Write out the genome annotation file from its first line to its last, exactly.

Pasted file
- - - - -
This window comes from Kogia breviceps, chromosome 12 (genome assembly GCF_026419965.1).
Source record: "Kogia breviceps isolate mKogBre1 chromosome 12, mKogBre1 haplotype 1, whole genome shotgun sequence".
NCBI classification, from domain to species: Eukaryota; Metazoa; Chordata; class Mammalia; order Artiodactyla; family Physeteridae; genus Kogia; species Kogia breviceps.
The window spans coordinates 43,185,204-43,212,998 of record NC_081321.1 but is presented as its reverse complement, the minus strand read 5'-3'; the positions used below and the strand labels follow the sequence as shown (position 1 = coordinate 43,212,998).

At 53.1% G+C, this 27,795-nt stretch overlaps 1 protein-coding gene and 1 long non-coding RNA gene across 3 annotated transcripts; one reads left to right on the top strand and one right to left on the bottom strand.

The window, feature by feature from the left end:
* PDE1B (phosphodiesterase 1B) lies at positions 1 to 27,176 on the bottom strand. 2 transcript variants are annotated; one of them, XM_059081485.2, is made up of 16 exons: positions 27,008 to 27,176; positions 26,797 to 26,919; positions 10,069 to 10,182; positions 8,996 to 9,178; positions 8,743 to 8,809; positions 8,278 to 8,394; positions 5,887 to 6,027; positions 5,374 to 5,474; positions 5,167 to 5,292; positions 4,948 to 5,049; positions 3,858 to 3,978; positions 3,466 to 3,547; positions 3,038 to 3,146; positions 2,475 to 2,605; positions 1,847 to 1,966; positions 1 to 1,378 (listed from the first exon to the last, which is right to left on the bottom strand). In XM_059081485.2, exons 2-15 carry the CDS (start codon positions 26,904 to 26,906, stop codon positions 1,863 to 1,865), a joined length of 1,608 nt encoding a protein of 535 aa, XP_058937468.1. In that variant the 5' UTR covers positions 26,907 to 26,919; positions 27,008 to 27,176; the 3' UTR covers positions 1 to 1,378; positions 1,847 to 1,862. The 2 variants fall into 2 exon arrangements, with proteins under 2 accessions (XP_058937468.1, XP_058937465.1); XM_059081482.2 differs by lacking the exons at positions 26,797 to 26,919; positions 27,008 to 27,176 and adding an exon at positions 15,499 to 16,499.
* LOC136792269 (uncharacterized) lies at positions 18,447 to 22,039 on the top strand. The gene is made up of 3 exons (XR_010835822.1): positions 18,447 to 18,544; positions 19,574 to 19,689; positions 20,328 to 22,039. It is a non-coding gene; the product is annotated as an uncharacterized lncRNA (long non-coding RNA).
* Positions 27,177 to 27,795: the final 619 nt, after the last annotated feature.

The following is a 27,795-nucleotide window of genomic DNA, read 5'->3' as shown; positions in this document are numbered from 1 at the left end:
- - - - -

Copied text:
This window comes from Kogia breviceps, chromosome 12 (genome assembly GCF_026419965.1).
Source record: "Kogia breviceps isolate mKogBre1 chromosome 12, mKogBre1 haplotype 1, whole genome shotgun sequence".
NCBI classification, from domain to species: Eukaryota; Metazoa; Chordata; class Mammalia; order Artiodactyla; family Physeteridae; genus Kogia; species Kogia breviceps.
The window spans coordinates 43,185,204-43,212,998 of record NC_081321.1 but is presented as its reverse complement, the minus strand read 5'-3'; the positions used below and the strand labels follow the sequence as shown (position 1 = coordinate 43,212,998).

At 53.1% G+C, this 27,795-nt stretch overlaps 1 protein-coding gene and 1 long non-coding RNA gene across 3 annotated transcripts; one reads left to right on the top strand and one right to left on the bottom strand.

The window, feature by feature from the left end:
* PDE1B (phosphodiesterase 1B) lies at positions 1 to 27,176 on the bottom strand. 2 transcript variants are annotated; one of them, XM_059081485.2, is made up of 16 exons: positions 27,008 to 27,176; positions 26,797 to 26,919; positions 10,069 to 10,182; positions 8,996 to 9,178; positions 8,743 to 8,809; positions 8,278 to 8,394; positions 5,887 to 6,027; positions 5,374 to 5,474; positions 5,167 to 5,292; positions 4,948 to 5,049; positions 3,858 to 3,978; positions 3,466 to 3,547; positions 3,038 to 3,146; positions 2,475 to 2,605; positions 1,847 to 1,966; positions 1 to 1,378 (listed from the first exon to the last, which is right to left on the bottom strand). In XM_059081485.2, exons 2-15 carry the CDS (start codon positions 26,904 to 26,906, stop codon positions 1,863 to 1,865), a joined length of 1,608 nt encoding a protein of 535 aa, XP_058937468.1. In that variant the 5' UTR covers positions 26,907 to 26,919; positions 27,008 to 27,176; the 3' UTR covers positions 1 to 1,378; positions 1,847 to 1,862. The 2 variants fall into 2 exon arrangements, with proteins under 2 accessions (XP_058937468.1, XP_058937465.1); XM_059081482.2 differs by lacking the exons at positions 26,797 to 26,919; positions 27,008 to 27,176 and adding an exon at positions 15,499 to 16,499.
* LOC136792269 (uncharacterized) lies at positions 18,447 to 22,039 on the top strand. The gene is made up of 3 exons (XR_010835822.1): positions 18,447 to 18,544; positions 19,574 to 19,689; positions 20,328 to 22,039. It is a non-coding gene; the product is annotated as an uncharacterized lncRNA (long non-coding RNA).
* Positions 27,177 to 27,795: the final 619 nt, after the last annotated feature.

The following is a 27,795-nucleotide window of genomic DNA, read 5'->3' as shown; positions in this document are numbered from 1 at the left end: